• If two solutions have the exact same density, what would happen if you pour them together? Students should say that instead of forming two separate layers, the liquids would mix together. If they are struggling to answer this question, I will ask the first scaffolding question (above). I will then ask:
      • If there is no difference in densities, which one will form the top layer? I expect that students will struggle with this question, but they should eventually come to the conclusion that neither will be on the top or the bottom. I will press them to explain what this means. They should be able to rationalize that if neither is on the top or bottom, they must form the same layer.
    • If a group of students finishes early, the teacher should check their density column and make sure the students have cleaned up their workspace. They will then begin working on Discussion section.
  • Lesson Close
    • Have students clean up their workspace and make sure that all materials are put back where they found them. Goggles should be returned.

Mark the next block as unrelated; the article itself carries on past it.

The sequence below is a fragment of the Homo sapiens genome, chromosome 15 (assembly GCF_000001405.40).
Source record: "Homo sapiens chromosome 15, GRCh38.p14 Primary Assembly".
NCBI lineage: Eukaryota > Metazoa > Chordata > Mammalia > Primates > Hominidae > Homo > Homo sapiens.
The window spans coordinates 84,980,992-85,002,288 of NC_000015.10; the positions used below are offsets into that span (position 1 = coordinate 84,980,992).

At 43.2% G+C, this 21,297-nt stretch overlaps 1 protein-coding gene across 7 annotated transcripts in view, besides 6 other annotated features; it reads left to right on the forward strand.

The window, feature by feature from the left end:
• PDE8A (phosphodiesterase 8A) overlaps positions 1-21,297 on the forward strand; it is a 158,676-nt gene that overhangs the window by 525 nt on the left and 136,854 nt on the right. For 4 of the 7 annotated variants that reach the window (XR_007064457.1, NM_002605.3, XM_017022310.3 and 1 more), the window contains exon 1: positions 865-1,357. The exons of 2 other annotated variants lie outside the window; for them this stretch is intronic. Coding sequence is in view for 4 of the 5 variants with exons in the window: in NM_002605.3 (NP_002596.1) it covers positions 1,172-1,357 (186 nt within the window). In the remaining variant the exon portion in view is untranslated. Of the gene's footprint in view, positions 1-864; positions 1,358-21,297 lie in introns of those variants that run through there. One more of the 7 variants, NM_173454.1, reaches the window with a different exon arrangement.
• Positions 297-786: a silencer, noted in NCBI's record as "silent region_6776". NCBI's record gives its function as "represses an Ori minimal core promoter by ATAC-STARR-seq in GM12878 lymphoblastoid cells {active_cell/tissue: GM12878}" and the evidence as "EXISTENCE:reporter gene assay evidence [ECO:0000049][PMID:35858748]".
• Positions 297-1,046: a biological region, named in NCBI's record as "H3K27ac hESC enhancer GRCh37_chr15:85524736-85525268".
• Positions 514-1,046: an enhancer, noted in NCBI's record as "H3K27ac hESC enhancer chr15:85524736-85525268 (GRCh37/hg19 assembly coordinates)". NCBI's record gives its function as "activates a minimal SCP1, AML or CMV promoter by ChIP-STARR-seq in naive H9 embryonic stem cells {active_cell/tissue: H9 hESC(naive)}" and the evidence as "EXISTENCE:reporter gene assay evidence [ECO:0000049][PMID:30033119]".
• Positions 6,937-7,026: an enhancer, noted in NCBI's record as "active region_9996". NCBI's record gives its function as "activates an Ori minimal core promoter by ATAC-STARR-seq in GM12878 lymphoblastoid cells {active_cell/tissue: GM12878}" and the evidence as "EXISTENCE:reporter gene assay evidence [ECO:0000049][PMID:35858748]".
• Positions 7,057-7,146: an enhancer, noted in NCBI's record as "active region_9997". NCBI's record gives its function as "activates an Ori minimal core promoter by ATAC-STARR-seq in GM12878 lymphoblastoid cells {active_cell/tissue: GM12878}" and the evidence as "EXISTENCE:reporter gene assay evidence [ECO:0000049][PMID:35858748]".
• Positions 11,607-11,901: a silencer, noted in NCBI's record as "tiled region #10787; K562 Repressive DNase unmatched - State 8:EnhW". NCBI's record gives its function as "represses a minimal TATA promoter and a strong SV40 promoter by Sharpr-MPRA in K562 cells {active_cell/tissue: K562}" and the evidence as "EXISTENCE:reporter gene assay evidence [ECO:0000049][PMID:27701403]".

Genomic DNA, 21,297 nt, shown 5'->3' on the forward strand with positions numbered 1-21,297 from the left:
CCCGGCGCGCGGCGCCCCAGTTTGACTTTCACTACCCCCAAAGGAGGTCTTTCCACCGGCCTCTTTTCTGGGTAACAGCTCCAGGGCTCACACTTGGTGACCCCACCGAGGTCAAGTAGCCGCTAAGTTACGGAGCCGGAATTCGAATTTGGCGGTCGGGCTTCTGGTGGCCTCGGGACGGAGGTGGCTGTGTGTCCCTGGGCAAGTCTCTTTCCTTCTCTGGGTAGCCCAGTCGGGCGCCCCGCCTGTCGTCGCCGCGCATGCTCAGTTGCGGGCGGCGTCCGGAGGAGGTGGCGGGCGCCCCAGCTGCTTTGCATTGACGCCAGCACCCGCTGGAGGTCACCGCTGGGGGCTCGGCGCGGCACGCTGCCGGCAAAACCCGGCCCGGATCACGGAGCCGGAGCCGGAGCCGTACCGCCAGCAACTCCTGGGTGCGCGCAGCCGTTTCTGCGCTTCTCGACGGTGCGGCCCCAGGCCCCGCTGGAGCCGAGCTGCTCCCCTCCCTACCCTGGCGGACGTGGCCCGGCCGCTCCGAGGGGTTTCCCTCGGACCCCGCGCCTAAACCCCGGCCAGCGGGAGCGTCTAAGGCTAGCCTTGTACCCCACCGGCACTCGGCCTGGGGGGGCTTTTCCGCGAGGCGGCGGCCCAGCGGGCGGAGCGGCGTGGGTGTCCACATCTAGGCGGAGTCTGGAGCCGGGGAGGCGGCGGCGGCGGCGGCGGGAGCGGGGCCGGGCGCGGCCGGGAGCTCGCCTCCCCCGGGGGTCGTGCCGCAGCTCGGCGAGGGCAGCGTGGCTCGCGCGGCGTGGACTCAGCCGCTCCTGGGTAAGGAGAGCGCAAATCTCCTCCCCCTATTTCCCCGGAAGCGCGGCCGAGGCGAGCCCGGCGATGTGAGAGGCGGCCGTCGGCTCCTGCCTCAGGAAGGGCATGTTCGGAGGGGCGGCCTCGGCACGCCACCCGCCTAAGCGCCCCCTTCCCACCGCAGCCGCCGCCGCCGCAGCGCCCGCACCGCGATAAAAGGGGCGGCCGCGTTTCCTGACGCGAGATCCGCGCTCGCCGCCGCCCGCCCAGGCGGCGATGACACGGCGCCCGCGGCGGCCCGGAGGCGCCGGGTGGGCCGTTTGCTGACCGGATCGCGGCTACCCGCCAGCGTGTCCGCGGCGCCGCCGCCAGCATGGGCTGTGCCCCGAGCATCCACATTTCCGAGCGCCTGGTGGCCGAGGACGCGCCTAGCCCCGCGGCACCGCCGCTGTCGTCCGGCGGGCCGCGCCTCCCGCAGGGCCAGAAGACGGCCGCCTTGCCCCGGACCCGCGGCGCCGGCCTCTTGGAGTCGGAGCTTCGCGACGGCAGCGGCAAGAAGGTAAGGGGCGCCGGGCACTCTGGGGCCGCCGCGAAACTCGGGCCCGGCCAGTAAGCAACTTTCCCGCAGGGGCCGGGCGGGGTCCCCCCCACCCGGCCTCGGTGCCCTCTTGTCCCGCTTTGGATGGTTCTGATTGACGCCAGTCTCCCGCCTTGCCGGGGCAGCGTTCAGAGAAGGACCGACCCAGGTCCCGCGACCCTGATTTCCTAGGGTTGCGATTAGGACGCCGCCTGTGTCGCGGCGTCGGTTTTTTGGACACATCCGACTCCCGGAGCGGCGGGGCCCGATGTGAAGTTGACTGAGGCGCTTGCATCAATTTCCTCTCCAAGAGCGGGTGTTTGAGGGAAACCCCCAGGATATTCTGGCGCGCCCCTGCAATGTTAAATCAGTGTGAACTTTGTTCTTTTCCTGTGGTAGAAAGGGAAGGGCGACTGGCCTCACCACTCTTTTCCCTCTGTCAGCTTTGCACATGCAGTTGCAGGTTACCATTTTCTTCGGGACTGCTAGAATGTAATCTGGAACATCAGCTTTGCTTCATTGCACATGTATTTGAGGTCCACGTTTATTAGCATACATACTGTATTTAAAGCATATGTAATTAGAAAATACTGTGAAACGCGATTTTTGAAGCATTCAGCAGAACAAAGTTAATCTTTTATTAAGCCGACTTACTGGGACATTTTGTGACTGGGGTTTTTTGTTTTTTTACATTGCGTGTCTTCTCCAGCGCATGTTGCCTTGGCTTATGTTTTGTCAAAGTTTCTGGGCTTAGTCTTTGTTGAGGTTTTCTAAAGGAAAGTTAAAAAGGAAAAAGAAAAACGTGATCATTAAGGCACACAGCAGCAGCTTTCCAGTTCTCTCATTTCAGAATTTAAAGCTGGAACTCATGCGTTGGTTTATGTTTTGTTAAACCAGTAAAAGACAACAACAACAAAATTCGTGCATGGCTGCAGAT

• Day 2
    • Students will discuss the results of their laboratory experiments and work together to order ALL nine of the unknowns into a giant density column. They will have to work together and rely on their peers’ data to come to a class consensus. They will check the final answer at the end of the period by making a density column with all nine liquids.
    • Assessment:

Objective

When Assessed

How Assessed

Students will be able to calculate the density of unknown solutions given the mass and volume.

In the results/
calculations section of the laboratory handout.

I expect students to be able to calculate the density of each unknown solution by correctly measuring both the mass and volume. They should also have their data table filled out correctly so that I can quickly see where students made mistakes in their calculations and address them during the whole-class discussion.

Working in pairs, students will be able to correctly create a density column based on their calculations.

In the analysis section of the laboratory handout as well as the density column.